and floor planning. Savings and loan associations specialize in loans to purchase real property . Small Business Investment Companies are privately owned companies licensed and regulated by the SBA that qualify for SBA loans to be invested in or loaned to small businesses. Small Business Lending Companies make only intermediate and long-term loans that are guaranteed by . liquid collateral . Equipment suppliers offer small businesses financing similar to trade credit. Commercial finance companies offer many of the same types of loans that banks do. 60. Insurance companies provide financing through policy loans and mortgage loans. Trade credit is used extensively by small businesses as a source of financing. They emphasize accounts receivable financing and inventory loans. inventory financing. Stock-brokerage houses offer loans to prospective entrepreneurs at lower interest rates than banks because they have high quality. but they are more risk oriented in their lending practices.commercial and industrial mortgages . Mortgage loans are made for large amounts and are based on the value of the land being purchased.for up to 30 years. but with slightly different terms. Policy loans are extended to the owner against the cash surrender value of insurance policies.discounting accounts receivable.stocks and bonds in the borrower's portfolio. or even 90 days. Vendors and suppliers commonly finance sales to businesses for 30.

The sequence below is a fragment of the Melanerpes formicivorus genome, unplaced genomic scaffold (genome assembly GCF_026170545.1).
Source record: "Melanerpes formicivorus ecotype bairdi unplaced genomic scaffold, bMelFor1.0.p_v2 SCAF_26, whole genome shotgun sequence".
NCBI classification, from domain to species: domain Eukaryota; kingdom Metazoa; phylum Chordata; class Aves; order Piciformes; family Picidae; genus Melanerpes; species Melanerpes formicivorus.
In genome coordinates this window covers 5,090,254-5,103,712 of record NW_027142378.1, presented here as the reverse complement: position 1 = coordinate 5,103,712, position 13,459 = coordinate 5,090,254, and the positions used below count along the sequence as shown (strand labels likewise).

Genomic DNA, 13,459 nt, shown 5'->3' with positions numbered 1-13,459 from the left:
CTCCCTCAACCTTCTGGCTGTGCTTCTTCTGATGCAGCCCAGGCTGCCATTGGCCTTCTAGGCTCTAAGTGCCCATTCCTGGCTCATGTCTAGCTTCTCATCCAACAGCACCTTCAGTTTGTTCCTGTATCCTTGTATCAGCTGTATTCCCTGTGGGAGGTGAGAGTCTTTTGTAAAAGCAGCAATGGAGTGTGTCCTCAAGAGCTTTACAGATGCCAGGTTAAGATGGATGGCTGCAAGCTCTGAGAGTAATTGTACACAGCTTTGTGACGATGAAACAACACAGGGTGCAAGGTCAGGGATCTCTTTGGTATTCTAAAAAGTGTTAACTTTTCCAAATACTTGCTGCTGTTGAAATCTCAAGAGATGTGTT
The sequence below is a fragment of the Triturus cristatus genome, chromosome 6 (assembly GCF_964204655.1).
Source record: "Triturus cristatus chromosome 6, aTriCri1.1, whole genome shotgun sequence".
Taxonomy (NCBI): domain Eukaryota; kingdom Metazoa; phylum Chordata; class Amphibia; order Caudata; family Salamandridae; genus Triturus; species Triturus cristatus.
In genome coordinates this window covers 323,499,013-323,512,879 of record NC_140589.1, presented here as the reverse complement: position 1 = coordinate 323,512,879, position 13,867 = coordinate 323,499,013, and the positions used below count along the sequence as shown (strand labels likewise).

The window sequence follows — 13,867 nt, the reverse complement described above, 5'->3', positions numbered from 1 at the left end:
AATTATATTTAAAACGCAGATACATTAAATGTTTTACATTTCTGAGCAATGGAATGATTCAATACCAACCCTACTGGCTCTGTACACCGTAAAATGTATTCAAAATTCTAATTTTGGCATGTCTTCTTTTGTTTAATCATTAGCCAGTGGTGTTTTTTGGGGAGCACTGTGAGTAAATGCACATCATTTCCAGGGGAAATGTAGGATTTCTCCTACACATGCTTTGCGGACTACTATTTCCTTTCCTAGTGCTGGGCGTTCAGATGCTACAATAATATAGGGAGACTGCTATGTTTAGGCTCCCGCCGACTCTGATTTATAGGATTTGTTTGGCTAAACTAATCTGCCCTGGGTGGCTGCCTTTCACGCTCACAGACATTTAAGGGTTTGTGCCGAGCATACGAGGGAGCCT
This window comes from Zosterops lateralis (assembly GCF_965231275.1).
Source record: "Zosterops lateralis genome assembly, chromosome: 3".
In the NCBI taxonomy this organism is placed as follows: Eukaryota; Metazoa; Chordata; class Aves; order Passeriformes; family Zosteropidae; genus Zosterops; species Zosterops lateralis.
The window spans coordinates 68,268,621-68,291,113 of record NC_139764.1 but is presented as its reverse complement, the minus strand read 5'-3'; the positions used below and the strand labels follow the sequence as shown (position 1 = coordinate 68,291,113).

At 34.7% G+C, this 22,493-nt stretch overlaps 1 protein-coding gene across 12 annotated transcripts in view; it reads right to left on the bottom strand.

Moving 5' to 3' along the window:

The Department of Agriculture’s Rural BusinessCooperative Service loan program is designed to create nonfarm employment opportunities in rural areas through loans and loan guarantees. Popular SBA programs include: LowDoc program. 6. The Economic Development Administration. a branch of the Commerce Department. Describe the various loan programs available from the Small Business Administration. 7. the SBAExpress program. The Department of Housing and Urban Development extends grants (such as Community Development Block Grants) to cities that. in turn. the 7(A) loan guaranty program. and non-profit research institutions to join forces with small businesses and develop commercially promising ideas. federally funded R&D centers. makes loan guarantees to create and expand small businesses in economically depressed areas. Almost all SBA loan activity is in the form of loan guarantees rather than direct loans. 7. the . the CAPLine program. lend and grant money to small businesses in an attempt to strengthen the local economy. Identify the various federal loan programs aimed at small businesses.the SBA. The Small Business Innovation Research Program involves 11 federal agencies that award cash grants or long-term contracts to small companies wanting to initiate or to expand their research and development (R&D) efforts. The Small Business Technology Transfer Program allows researchers at universities.